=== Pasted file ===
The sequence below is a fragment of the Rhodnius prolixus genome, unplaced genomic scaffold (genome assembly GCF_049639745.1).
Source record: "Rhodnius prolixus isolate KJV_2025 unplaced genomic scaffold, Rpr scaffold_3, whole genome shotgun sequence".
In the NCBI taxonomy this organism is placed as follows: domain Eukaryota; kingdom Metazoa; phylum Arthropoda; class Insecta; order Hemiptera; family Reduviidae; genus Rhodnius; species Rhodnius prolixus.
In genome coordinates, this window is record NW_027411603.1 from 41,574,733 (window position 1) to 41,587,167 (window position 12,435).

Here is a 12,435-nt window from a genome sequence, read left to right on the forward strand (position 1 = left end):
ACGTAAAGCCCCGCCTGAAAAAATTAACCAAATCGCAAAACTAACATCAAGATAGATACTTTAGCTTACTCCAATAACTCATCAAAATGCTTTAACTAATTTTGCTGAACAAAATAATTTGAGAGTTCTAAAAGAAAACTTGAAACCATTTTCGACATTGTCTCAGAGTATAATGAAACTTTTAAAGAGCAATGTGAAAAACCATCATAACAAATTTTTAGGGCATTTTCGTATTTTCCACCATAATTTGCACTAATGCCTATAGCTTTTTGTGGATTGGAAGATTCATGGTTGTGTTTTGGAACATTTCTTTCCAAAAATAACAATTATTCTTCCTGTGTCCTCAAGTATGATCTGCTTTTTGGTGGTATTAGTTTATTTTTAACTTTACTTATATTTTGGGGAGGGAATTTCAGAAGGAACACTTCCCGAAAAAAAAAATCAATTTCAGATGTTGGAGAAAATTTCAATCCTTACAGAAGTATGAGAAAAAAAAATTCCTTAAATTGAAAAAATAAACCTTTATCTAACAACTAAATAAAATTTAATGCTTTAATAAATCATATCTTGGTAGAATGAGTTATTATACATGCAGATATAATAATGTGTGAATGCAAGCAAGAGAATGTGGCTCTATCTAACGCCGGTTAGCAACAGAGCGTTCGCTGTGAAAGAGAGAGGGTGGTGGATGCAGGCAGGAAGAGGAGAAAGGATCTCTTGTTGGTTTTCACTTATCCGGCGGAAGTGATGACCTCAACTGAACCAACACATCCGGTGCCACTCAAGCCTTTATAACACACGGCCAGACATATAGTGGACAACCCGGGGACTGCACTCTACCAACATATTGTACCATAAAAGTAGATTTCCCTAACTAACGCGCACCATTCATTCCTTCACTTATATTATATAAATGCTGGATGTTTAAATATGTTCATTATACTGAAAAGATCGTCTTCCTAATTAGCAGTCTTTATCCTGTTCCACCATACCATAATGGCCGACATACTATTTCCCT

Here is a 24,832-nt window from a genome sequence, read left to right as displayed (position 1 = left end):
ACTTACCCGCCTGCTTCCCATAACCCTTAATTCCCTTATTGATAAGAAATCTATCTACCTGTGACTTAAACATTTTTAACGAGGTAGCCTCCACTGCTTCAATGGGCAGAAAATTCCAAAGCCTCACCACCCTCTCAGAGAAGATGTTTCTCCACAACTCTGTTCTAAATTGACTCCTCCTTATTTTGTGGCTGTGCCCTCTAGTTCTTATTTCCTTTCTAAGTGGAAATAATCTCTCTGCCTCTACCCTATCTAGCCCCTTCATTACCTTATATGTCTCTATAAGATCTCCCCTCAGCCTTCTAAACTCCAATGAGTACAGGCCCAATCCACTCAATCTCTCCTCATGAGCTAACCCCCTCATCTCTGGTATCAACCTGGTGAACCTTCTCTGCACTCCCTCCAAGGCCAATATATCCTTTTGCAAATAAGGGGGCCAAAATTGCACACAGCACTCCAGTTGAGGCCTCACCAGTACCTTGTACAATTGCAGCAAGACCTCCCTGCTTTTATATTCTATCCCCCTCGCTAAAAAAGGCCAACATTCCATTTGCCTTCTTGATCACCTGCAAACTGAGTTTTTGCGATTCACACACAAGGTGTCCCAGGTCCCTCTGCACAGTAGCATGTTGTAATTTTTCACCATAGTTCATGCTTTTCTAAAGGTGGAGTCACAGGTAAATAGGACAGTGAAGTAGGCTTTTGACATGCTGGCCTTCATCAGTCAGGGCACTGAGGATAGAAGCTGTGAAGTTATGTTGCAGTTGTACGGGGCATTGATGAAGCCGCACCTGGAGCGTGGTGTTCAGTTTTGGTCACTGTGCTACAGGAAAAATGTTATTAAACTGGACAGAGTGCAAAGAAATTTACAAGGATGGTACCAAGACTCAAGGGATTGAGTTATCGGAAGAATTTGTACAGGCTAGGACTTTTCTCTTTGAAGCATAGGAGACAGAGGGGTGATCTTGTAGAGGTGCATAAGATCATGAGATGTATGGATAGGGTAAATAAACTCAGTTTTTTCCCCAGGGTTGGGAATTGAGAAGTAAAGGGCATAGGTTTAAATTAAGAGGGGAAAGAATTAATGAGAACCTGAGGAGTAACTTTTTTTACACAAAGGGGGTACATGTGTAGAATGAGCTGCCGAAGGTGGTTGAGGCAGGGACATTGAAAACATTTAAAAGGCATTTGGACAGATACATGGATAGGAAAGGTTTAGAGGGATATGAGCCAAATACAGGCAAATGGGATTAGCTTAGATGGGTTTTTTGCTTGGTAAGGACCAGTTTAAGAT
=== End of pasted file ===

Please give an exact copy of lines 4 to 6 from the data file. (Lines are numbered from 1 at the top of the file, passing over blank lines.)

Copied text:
In genome coordinates, this window is record NW_027411603.1 from 41,574,733 (window position 1) to 41,587,167 (window position 12,435).

Here is a 12,435-nt window from a genome sequence, read left to right on the forward strand (position 1 = left end):
ACGTAAAGCCCCGCCTGAAAAAATTAACCAAATCGCAAAACTAACATCAAGATAGATACTTTAGCTTACTCCAATAACTCATCAAAATGCTTTAACTAATTTTGCTGAACAAAATAATTTGAGAGTTCTAAAAGAAAACTTGAAACCATTTTCGACATTGTCTCAGAGTATAATGAAACTTTTAAAGAGCAATGTGAAAAACCATCATAACAAATTTTTAGGGCATTTTCGTATTTTCCACCATAATTTGCACTAATGCCTATAGCTTTTTGTGGATTGGAAGATTCATGGTTGTGTTTTGGAACATTTCTTTCCAAAAATAACAATTATTCTTCCTGTGTCCTCAAGTATGATCTGCTTTTTGGTGGTATTAGTTTATTTTTAACTTTACTTATATTTTGGGGAGGGAATTTCAGAAGGAACACTTCCCGAAAAAAAAAATCAATTTCAGATGTTGGAGAAAATTTCAATCCTTACAGAAGTATGAGAAAAAAAAATTCCTTAAATTGAAAAAATAAACCTTTATCTAACAACTAAATAAAATTTAATGCTTTAATAAATCATATCTTGGTAGAATGAGTTATTATACATGCAGATATAATAATGTGTGAATGCAAGCAAGAGAATGTGGCTCTATCTAACGCCGGTTAGCAACAGAGCGTTCGCTGTGAAAGAGAGAGGGTGGTGGATGCAGGCAGGAAGAGGAGAAAGGATCTCTTGTTGGTTTTCACTTATCCGGCGGAAGTGATGACCTCAACTGAACCAACACATCCGGTGCCACTCAAGCCTTTATAACACACGGCCAGACATATAGTGGACAACCCGGGGACTGCACTCTACCAACATATTGTACCATAAAAGTAGATTTCCCTAACTAACGCGCACCATTCATTCCTTCACTTATATTATATAAATGCTGGATGTTTAAATATGTTCATTATACTGAAAAGATCGTCTTCCTAATTAGCAGTCTTTATCCTGTTCCACCATACCATAATGGCCGACATACTATTTCCCT